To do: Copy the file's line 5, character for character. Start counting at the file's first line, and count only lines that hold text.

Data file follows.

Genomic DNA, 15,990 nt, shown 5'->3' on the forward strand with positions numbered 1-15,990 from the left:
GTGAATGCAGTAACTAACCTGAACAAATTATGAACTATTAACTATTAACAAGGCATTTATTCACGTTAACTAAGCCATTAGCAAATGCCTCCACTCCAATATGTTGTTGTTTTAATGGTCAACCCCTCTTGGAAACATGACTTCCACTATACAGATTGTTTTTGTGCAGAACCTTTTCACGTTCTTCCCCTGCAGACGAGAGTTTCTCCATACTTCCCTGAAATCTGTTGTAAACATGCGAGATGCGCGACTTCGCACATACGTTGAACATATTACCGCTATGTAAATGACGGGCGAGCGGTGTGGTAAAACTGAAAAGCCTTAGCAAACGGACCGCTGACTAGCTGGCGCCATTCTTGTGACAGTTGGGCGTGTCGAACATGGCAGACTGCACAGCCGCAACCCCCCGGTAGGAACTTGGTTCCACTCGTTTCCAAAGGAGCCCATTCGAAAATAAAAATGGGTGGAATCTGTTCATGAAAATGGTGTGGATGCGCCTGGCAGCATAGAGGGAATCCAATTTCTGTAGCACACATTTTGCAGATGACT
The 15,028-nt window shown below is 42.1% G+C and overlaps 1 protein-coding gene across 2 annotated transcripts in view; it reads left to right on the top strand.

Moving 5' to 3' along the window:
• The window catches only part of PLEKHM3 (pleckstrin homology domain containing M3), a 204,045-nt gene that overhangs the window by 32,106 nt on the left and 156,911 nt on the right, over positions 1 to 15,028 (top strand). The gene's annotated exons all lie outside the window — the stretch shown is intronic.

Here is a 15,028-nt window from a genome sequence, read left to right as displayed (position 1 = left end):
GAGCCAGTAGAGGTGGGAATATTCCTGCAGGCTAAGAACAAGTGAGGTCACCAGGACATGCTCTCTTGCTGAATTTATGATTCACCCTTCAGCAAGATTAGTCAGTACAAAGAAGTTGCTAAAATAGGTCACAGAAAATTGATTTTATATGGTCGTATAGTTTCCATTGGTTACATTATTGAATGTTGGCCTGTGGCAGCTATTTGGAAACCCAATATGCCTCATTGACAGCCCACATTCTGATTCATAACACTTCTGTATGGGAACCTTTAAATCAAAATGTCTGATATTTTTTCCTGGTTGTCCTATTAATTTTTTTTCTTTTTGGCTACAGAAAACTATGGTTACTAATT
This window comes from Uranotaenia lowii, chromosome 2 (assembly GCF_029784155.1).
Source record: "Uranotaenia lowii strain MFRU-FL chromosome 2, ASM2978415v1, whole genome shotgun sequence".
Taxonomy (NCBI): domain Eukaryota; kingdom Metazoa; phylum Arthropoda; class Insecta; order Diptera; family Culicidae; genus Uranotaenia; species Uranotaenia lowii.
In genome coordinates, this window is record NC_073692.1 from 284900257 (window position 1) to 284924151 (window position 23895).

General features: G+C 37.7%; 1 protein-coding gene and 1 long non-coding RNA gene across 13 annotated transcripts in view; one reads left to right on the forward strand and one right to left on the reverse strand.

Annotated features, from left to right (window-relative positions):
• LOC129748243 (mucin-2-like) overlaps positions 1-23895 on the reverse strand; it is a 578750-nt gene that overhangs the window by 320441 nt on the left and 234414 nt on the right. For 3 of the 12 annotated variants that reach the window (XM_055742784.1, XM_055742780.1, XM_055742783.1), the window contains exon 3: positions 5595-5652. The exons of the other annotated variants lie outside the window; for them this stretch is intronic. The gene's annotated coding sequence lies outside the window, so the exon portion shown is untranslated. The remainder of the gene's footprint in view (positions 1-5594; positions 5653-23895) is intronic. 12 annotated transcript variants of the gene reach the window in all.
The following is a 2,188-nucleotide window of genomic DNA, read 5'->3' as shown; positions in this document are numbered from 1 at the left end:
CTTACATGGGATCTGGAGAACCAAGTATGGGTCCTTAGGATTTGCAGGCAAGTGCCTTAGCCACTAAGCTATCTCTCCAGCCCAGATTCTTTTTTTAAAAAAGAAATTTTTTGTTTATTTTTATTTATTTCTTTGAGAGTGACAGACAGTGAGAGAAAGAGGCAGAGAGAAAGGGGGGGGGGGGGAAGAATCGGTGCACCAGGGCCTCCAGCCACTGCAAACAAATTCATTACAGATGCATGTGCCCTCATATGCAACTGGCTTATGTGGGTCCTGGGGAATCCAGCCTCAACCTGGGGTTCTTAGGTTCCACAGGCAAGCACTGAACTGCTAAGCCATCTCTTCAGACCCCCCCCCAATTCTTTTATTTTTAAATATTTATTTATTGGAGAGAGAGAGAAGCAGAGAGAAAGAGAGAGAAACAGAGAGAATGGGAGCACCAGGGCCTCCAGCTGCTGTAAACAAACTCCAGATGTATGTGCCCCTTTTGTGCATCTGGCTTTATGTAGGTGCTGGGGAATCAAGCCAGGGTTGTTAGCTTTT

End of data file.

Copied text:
• The window catches only part of PLEKHM3 (pleckstrin homology domain containing M3), a 204,045-nt gene that overhangs the window by 32,106 nt on the left and 156,911 nt on the right, over positions 1 to 15,028 (top strand). The gene's annotated exons all lie outside the window — the stretch shown is intronic.